Ashita Gurnani had always been close to her grandfather, so when little things about his behavior and memory began to change, she was the first one to notice. She located a neuropsychologist — one of the few in their hometown of Mumbai, India — who determined that her grandfather was developing Alzheimer’s Disease.
That was the moment Gurnani decided she wanted to study neuroscience and began her journey to The College of Wooster.
“Neuroscience is not offered at the undergraduate level in India,” says Gurnani, who also knew she wanted a small, liberal arts college. “At that time, neuroscience was not a major at Wooster [it is now], so I had to self-design a major in my sophomore year. The I.S. program was very appealing, because I knew I would be able to steer the major in the direction I wanted to go.”
Gurnani took advantage of multiple research opportunities both on and off Wooster’s campus. She spent part of one summer working in the behavioral neuroscience department at Northwestern University and another in the lab of Wooster alumna Linda Saif at Ohio State’s campus in Wooster. She published an article with Saif as co-author and presented her own research at the Midwestern Psychological Association conference. For her I.S., Gurnani investigated the acute and chronic effects of caffeine on Alzheimer’s related behavior and pathology.
The day before she graduated, Gurnani received a response to an inquiry she had made to the Center of Excellence in Brain Aging at NYU Langone Medical Center in New York City. Two interviews later, she was working as a project assistant at the Alzheimer's Disease Research Center with Dr. Steven Ferris, and the Pearl Barlow Memory Center with Dr. James Galvin, two of the nation’s top Alzheimer’s researchers.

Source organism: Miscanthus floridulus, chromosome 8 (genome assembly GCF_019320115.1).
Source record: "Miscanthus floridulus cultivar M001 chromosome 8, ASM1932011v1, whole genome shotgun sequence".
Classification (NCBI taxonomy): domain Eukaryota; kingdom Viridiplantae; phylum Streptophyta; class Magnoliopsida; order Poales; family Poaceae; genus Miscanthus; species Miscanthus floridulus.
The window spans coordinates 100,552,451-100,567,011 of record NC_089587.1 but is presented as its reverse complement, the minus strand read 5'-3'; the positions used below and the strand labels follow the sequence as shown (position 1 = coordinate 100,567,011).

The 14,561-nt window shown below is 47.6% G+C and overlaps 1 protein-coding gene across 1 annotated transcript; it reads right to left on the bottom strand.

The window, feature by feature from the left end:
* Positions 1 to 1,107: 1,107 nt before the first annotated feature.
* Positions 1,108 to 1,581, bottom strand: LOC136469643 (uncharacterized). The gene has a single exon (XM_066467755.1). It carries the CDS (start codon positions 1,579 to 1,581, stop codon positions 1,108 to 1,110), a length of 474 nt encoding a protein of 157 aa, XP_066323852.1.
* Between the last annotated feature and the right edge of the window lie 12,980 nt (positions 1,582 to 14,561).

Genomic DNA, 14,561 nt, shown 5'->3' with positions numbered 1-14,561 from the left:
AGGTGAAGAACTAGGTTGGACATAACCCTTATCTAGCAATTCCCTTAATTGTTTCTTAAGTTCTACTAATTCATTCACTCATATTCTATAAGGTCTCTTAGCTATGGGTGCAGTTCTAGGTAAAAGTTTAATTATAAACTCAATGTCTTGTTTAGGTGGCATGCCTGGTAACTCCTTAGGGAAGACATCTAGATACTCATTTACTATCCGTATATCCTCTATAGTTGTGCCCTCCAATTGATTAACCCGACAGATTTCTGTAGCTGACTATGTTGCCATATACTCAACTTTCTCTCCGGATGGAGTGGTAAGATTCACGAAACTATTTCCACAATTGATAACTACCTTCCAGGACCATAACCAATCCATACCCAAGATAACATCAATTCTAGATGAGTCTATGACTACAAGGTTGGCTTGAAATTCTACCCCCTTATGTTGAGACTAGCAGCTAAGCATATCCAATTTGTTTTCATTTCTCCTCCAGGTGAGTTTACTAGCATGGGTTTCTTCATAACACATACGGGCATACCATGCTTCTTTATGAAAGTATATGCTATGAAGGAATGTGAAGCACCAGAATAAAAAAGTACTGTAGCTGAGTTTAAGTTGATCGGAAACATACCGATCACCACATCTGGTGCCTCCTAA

Her main responsibility is performing memory tests on individuals with Alzheimer’s who are involved in a longitudinal study, as well as on patients as part of the diagnostic process. She also helps recruit new subjects for the study and assists with NIH grant reporting.
This fall, Gurnani will begin applying to graduate schools to pursue her Ph.D. in clinical neurospsychology. As a clinical neuropsychologist, her detailed examinations of the various domains of a patient’s memory, from language to short term to long term, will provide the foundation for a neurologist’s diagnosis.
“I.S. was very empowering for me,” Gurnani says. “When I came to Wooster, I hadn’t really led anything before, but now I feel capable of taking on projects by myself. It really built my confidence. You feel like you can face anything, because Wooster prepared you so well.”
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